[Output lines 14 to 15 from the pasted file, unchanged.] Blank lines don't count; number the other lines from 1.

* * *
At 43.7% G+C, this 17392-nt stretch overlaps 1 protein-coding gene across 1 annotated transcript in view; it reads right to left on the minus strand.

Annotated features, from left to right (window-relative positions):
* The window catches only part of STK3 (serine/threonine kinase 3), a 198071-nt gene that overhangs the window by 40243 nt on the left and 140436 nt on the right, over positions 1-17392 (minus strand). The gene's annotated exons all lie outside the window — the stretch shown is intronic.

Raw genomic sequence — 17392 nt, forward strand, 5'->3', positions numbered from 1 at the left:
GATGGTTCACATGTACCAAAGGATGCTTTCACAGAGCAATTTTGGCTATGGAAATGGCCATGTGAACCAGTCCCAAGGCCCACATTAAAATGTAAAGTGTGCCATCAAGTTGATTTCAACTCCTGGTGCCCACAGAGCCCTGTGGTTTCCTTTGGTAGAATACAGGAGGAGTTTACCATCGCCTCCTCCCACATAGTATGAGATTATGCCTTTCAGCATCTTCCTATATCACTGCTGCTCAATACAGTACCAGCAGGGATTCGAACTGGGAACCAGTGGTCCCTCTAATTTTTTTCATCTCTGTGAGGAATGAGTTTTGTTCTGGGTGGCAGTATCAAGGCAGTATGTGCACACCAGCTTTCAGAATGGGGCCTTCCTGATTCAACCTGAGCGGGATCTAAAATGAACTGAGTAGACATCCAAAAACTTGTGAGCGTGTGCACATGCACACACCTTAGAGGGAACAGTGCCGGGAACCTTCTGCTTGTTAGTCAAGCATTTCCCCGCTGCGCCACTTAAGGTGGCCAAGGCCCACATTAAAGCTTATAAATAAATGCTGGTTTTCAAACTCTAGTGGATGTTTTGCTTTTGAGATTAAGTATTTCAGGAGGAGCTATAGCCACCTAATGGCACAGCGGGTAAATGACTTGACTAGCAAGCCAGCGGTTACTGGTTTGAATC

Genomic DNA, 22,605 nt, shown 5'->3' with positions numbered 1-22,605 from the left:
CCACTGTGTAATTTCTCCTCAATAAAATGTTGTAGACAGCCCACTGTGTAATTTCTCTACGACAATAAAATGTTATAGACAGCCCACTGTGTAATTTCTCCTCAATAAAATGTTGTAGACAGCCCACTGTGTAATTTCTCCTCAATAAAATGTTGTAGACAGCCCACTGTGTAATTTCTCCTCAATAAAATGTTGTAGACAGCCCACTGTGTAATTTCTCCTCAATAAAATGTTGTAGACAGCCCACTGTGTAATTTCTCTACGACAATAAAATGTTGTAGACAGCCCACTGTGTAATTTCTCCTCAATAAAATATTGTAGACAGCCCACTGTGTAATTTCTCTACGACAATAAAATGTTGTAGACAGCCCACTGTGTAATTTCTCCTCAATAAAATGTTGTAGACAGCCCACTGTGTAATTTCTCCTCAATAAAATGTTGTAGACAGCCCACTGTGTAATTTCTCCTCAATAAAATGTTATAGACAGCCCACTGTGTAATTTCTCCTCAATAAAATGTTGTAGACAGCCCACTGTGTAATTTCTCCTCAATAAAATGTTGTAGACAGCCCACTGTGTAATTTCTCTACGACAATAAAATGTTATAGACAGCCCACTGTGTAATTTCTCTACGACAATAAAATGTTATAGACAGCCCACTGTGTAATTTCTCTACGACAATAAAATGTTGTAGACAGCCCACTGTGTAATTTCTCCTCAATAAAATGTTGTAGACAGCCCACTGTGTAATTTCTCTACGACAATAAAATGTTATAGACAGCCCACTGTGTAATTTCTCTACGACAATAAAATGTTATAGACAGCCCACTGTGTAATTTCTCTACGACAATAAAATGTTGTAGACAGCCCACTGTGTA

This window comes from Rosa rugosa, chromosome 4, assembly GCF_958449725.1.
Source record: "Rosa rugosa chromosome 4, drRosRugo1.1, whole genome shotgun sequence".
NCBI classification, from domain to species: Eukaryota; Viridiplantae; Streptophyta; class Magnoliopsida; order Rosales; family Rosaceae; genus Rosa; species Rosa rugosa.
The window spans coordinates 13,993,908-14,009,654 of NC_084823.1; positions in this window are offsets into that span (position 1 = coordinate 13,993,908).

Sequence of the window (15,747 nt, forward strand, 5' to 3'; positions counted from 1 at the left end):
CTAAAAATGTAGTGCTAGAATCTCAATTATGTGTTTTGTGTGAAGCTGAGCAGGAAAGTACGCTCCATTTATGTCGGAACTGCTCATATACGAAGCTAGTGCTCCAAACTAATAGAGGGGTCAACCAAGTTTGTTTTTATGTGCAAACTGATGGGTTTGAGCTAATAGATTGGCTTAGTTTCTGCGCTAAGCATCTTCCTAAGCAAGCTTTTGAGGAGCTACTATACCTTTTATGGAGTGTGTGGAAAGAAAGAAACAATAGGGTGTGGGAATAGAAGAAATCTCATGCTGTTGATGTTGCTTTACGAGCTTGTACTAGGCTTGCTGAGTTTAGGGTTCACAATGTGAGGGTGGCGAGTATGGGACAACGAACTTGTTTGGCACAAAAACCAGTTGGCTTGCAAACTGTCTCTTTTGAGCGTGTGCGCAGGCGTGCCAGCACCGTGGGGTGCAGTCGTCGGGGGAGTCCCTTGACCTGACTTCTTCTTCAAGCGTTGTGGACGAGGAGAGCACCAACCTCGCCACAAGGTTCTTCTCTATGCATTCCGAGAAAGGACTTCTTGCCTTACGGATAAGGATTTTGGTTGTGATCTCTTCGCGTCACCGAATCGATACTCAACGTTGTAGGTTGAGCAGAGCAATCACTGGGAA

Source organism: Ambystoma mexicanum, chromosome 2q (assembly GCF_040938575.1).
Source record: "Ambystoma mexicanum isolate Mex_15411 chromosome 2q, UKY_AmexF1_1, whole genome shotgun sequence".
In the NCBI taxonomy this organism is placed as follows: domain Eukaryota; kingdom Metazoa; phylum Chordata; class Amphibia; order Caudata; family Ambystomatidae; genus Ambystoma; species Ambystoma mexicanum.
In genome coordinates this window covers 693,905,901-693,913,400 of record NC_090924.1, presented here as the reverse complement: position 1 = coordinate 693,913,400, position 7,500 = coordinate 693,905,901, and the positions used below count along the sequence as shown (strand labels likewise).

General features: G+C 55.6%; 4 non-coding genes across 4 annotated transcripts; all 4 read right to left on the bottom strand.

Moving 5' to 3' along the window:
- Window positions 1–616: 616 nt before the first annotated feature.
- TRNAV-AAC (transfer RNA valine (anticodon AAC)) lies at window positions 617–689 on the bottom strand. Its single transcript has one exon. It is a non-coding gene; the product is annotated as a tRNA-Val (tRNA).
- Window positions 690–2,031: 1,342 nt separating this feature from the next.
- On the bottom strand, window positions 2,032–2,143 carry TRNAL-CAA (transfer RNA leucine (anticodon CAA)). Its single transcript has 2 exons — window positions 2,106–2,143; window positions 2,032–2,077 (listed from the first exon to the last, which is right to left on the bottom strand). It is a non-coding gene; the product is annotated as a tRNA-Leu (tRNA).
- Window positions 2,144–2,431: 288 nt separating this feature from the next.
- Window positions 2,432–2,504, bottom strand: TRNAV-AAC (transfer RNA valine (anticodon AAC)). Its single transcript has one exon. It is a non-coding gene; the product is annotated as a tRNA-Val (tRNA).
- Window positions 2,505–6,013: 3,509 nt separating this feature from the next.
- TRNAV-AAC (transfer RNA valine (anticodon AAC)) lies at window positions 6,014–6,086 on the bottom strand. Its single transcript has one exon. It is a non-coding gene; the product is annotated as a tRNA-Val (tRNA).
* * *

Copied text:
Source organism: Ambystoma mexicanum, chromosome 2q (assembly GCF_040938575.1).
Source record: "Ambystoma mexicanum isolate Mex_15411 chromosome 2q, UKY_AmexF1_1, whole genome shotgun sequence".